Vintage Digital & Analogue Studio Effects
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For many engineers, the Lexicon 480L is the pinnacle of digital reverbs and has never been bettered, not by Lexicon or any one else. The Lexicon 480L came along in 1988 and has remained in place at most studio around the world as it simply can not be replaced by a plugin according to those who own them, and love them.
The Lexicon 480L is engineered for the emerging all – digital production environment. Digital audio places strict requirements on every link in the signal chain, and the Lexicon 480L meets those requirements.
With its unique 18 bit linear A/D and D/A converters, the Lexicon 480L produces a dynamic range of 98 dB in the wet signal path. It is probably the only effects system available that doesn’t raise the noise floor of a digital master. And the PCM 1610/1630 compatible digital I/O interface lets you add true stereo ambience and effects without leaving the digital domain.
The Lexicon 480L doesn’t just sound better – sheer computational power allows it to perform multiple audio tasks at the same time. And what tasks! In the current glut of throwaway digital devices with ever-cheaper versions of the same sounds, the Lexicon 480L offers remarkable new effects and reverb sounds.
Its innovative reverb algorithms reflect a more accurate and natural model of the acoustic and psychoacoustic phenomena of reverb and ambience. Put the Lexicon 480L up against any other reverberator – you’ll be amazed at the difference.
Reverb is only part of the story. The Lexicon 480L produces astonishing effects you haven’t even begun to dream about yet. And its sampling programs offer a variety of useful and unique features.
The present software is powerful and comprehensive, a dramatic step forward in digital signal processing technology. Yet it hasn’t explored the limit of the Lexicon 480L’s architecture, which is itself configured for future hardware expansion.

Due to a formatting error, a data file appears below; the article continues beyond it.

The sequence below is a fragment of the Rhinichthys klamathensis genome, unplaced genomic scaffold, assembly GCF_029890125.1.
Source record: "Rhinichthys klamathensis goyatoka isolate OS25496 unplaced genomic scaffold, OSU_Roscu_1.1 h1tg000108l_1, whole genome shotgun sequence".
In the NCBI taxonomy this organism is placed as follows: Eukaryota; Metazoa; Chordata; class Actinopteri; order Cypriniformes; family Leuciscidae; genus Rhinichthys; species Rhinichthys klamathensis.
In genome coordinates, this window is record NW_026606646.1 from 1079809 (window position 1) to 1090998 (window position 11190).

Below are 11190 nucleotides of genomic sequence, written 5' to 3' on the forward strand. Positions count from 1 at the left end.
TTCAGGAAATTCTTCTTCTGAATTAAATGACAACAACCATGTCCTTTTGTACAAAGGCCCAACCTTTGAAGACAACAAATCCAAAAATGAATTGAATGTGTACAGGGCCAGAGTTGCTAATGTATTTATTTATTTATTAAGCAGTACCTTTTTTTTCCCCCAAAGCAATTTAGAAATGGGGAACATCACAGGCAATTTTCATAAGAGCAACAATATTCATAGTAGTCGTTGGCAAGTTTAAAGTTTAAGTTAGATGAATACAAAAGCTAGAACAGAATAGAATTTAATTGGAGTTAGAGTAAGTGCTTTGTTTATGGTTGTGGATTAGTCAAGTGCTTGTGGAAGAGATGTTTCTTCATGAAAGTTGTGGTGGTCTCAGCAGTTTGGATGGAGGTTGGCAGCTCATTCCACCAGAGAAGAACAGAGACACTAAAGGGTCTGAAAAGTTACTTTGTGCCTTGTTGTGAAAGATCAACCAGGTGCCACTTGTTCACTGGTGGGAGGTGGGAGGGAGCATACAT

If you are familiar with the venerable Lexicon 224XL, you’ll feel right at home with the LARC used to control the Lexicon 480L. However, there are enough differences in the way the two units operate that we strongly suggest that you read the manual as soon as possible.
In it, you’ll discover that the Lexicon 480L’s two high speed processors can operate in a variety of configurations. Samples can be processed with reverb or effects, all in the digital domain.
Two Lexicon 480Ls can be connected through their digital I/O ports for even wider creative horizons. The Lexicon 480L can even be connected to a 224XL and both units operated from a single LARC.
In addition to its analog inputs and outputs, the Lexicon 480L is equipped with a PCM digital I/O connector. One application for digital I/O is processing material from a PCM 1610 or compatible unit. The WET/DRY MIX control in the reverb and effects programs makes it possible for the 480L to add signal processing to a stereo mix; without ever leaving the digital domain.
Another application for digital I/O is to cascade two or more Lexicon 480Ls together to create complex effects, again, without leaving the digital domain. In this application the first Lexicon 480L in the chain supplies word clock for the other units. Set the first unit for internal 48 kHz mode, and the second and subsequent units for external 48 kHz mode.